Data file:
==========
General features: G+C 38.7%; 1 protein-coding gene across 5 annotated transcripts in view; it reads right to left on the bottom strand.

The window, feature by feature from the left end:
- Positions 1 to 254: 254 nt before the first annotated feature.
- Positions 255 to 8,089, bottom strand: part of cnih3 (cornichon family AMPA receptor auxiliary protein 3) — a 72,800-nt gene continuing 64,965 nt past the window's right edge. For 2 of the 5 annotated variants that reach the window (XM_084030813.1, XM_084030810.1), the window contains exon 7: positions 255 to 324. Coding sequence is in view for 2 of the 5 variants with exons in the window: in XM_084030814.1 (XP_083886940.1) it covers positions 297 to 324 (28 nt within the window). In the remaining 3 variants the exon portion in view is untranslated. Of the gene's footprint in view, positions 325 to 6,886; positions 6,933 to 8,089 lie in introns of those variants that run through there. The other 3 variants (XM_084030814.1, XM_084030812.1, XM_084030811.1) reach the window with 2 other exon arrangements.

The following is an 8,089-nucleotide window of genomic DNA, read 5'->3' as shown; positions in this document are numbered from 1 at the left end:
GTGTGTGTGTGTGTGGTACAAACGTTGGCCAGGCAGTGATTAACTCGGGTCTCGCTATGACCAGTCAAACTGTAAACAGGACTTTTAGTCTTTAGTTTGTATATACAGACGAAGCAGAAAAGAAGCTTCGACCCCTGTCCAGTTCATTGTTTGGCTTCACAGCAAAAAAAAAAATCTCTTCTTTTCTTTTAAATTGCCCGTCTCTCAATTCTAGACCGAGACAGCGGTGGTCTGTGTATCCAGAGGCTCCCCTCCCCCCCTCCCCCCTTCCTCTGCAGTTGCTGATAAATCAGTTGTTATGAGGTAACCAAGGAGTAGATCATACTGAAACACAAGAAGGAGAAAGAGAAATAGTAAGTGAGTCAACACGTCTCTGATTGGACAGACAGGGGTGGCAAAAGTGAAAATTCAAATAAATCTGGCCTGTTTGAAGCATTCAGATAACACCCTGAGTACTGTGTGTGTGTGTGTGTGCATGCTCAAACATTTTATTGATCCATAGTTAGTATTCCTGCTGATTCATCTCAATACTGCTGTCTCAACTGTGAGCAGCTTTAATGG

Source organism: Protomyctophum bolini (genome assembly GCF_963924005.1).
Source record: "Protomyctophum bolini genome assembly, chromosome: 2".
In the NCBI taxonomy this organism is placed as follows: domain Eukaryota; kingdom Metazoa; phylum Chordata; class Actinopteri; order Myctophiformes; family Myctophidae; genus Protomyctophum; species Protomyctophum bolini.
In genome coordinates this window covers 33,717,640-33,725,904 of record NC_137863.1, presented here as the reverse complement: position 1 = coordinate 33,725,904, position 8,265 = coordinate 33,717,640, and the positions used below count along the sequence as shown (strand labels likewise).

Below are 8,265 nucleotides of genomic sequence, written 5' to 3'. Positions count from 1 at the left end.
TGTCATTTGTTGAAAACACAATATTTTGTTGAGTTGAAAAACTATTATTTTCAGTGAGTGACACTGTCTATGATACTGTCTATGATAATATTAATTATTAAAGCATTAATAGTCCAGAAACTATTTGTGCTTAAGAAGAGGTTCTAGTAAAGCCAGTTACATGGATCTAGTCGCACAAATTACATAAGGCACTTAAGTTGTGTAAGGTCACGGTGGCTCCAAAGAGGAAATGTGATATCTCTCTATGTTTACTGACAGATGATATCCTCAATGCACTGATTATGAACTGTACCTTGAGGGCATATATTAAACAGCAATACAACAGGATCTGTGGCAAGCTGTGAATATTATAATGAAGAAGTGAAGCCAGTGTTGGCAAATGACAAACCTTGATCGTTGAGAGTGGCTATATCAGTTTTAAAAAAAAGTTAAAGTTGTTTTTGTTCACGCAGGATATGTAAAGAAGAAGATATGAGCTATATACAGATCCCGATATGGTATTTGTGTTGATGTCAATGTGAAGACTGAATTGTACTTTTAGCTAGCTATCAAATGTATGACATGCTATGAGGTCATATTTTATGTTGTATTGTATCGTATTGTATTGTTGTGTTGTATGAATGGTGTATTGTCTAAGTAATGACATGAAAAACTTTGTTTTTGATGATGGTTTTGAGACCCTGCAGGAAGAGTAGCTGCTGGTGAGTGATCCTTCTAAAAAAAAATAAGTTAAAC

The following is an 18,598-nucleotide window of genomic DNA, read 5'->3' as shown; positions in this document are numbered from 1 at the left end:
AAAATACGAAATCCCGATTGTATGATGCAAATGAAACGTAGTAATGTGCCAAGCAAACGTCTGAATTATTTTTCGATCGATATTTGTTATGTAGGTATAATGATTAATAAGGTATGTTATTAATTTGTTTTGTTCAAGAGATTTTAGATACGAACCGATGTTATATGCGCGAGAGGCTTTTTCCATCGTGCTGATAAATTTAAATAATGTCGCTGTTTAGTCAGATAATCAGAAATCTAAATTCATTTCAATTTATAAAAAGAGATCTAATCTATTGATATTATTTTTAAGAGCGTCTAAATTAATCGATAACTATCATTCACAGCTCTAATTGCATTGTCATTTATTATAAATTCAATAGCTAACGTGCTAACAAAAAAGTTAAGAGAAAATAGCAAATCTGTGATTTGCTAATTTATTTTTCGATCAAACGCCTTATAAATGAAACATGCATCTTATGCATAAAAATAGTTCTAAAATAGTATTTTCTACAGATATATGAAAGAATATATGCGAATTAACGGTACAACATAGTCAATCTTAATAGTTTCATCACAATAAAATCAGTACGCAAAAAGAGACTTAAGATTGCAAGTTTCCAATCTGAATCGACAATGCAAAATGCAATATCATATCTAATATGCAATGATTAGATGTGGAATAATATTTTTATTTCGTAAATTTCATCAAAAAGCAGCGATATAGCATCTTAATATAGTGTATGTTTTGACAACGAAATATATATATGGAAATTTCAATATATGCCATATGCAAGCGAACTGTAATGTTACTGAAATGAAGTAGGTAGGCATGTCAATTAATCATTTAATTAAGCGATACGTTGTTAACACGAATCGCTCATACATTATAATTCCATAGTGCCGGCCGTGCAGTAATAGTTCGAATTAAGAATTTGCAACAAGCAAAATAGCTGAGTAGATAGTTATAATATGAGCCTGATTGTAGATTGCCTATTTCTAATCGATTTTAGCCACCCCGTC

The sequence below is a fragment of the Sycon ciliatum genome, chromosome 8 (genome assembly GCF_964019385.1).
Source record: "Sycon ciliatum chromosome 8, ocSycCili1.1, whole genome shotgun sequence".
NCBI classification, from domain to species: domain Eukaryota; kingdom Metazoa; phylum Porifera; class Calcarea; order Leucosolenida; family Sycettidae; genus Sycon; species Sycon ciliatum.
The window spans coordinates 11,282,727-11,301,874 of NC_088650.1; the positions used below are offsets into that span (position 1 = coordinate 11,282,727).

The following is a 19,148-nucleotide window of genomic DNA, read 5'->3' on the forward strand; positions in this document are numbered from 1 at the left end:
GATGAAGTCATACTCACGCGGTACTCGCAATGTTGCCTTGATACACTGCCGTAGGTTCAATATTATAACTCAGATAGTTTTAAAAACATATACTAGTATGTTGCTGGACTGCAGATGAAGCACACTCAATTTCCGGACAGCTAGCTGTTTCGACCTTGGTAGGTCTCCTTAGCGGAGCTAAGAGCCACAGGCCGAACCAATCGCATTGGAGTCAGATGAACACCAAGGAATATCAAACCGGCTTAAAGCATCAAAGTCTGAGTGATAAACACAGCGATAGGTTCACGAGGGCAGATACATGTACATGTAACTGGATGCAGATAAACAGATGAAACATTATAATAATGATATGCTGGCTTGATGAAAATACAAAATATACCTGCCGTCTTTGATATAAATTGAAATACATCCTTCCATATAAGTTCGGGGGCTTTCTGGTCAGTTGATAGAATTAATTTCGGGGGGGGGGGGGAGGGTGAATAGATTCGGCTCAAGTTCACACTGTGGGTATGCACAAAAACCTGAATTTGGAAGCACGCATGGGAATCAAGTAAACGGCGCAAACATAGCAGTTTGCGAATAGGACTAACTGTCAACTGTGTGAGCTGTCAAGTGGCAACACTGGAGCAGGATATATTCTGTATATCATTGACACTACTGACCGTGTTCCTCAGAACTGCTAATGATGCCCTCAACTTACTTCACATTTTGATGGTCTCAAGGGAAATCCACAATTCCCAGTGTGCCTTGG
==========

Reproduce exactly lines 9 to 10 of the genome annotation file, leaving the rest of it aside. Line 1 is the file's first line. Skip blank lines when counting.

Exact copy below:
In the NCBI taxonomy this organism is placed as follows: domain Eukaryota; kingdom Metazoa; phylum Chordata; class Actinopteri; order Myctophiformes; family Myctophidae; genus Protomyctophum; species Protomyctophum bolini.
In genome coordinates this window covers 33,717,640-33,725,904 of record NC_137863.1, presented here as the reverse complement: position 1 = coordinate 33,725,904, position 8,265 = coordinate 33,717,640, and the positions used below count along the sequence as shown (strand labels likewise).